Monday, April 26, 2010


So there is good news…..and there is bad news. Sometimes it is hard to figure out which is which.

Stephen Hawking is still alive and well, lecturing and thinking up new things, and I do think this is good news. Now unfortunately I can’t understand anything he has been thinking about, being that it has to do with mathematics, in which I am a total, complete dunce. But just as I had to believe that Einstein knew what he was talking about, I tend to give Hawking the benefit of the doubt too. He is a man with a brilliant mind, a British astrophysicist who has not let his awful physical affliction (a neuro-muscular dystrophy related to ALS), defeat him.

But the bad news is that in a new documentary Hawking goes on record as saying that he is almost certain that alien life exists in other parts of the universe and uses a mathematical basis for his assumptions. "To my mathematical brain, the numbers alone make thinking about aliens perfectly rational. The real challenge is to work out what aliens might actually be like."

So why is that bad? In an April 5 lecture in London he suggested that an alien visit probably wouldn't go well for Earthlings. He posits that a visit by extraterrestrials to Earth would be like Christopher Columbus arriving in the Americas, "which didn't turn out very well for the Native Americans." He speculates most extraterrestrial life will be similar to microbes, or small animals - but adds advanced lifeforms may be "nomads, looking to conquer and colonize."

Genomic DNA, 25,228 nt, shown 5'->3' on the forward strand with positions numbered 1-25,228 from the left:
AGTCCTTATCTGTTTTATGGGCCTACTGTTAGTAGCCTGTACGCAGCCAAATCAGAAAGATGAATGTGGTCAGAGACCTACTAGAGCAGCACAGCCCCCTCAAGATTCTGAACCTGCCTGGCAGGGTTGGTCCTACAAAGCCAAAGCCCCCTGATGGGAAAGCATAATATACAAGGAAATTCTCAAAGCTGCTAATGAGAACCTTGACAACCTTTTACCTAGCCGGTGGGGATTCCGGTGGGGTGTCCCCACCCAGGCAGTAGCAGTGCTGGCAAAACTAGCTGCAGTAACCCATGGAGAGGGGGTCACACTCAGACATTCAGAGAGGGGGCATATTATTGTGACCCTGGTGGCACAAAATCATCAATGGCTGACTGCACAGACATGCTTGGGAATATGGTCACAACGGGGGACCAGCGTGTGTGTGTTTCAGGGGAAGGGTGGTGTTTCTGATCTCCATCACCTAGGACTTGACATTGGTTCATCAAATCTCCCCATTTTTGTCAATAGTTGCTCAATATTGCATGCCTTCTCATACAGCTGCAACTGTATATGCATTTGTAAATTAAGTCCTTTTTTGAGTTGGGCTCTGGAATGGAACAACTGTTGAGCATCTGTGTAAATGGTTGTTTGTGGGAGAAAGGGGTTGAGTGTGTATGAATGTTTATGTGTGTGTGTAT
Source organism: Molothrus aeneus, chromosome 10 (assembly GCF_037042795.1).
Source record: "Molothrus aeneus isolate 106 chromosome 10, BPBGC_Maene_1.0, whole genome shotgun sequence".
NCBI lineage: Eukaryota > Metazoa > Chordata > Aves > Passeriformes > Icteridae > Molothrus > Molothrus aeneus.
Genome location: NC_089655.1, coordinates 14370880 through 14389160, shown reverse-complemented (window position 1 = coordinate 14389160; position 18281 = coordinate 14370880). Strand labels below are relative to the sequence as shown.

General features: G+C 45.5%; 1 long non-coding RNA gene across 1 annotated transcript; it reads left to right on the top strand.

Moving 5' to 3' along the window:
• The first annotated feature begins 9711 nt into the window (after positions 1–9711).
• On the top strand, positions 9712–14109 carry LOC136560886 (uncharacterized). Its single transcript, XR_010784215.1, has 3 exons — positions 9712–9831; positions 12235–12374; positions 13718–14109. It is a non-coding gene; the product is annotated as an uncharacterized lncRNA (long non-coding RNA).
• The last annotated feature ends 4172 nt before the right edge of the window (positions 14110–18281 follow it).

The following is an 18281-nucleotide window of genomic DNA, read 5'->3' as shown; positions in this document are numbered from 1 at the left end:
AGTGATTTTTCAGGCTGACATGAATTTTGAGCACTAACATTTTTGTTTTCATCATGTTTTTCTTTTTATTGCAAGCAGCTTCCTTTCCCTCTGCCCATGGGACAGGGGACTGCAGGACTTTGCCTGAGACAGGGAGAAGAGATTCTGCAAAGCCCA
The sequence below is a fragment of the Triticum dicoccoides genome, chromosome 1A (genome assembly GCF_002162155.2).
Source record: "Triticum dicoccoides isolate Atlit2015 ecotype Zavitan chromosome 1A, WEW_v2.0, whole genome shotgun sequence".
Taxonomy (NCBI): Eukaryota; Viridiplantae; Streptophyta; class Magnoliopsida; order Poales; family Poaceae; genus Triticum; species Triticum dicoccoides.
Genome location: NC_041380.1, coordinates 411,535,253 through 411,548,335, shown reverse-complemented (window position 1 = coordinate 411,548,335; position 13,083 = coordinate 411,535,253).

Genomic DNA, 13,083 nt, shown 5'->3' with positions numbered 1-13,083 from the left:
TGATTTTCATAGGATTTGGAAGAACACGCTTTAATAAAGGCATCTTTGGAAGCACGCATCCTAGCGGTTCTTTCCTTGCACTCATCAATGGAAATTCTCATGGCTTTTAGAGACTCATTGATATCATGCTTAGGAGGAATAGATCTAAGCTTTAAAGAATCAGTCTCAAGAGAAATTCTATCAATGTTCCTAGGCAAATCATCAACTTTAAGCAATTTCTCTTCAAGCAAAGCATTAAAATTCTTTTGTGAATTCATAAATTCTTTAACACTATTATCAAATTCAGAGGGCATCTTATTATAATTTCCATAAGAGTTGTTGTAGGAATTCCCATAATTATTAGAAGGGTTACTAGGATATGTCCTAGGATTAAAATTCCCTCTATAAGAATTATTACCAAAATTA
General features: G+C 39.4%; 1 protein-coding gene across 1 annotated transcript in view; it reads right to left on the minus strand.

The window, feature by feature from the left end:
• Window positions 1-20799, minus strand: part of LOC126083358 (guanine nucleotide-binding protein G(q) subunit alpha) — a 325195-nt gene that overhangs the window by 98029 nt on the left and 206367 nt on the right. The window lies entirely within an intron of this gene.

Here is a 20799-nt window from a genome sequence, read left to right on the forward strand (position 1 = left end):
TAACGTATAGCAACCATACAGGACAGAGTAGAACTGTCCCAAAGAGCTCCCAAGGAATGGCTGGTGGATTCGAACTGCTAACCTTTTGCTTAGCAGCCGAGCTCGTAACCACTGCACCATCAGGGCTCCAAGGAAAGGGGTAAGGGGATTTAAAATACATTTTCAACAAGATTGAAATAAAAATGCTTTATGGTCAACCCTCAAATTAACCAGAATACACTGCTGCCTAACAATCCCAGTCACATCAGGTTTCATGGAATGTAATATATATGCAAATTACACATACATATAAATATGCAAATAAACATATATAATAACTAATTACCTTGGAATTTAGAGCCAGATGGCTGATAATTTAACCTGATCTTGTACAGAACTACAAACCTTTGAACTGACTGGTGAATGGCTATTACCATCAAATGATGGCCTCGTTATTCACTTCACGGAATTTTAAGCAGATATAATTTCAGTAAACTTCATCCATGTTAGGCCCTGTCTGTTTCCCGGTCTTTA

I read that The Discovery Channel will broadcast "Stephen Hawking's Universe" in Britain next month. I don’t know if we will eventually get it here in the US or not. Furthermore, if we do I’m not sure I will watch it. I likely will not, as I do not like to hear bad news. I tend to wake up in the night and think about them, especially about the longshot of seeing extra-terrestrial aliens outside my bedroom window, which is right beside my bed.

Now I’m not saying I am apt to get nervous about this happening, but I hark back to the mid 1960s when I read the book “Incident at Exeter,” shown above. After reading that book, for several years I could not look out of a car window at night for fear of seeing a UFO hovering nearby. So knowing of Hawking’s prognostications and especially seeing him talk about them is not good for my mental health. In the daytime I can say “Que sera, sera” all I want and put to rest all the stupid things that I think might happen. But in the middle of the night when I wake up and my mind latches on some outlandish thing to mull over, it is a different story.

So I’m truly glad Hawking is still alive and well and thinking big thoughts. That is the good news. However, I am not even going to talk anymore about the bad news.

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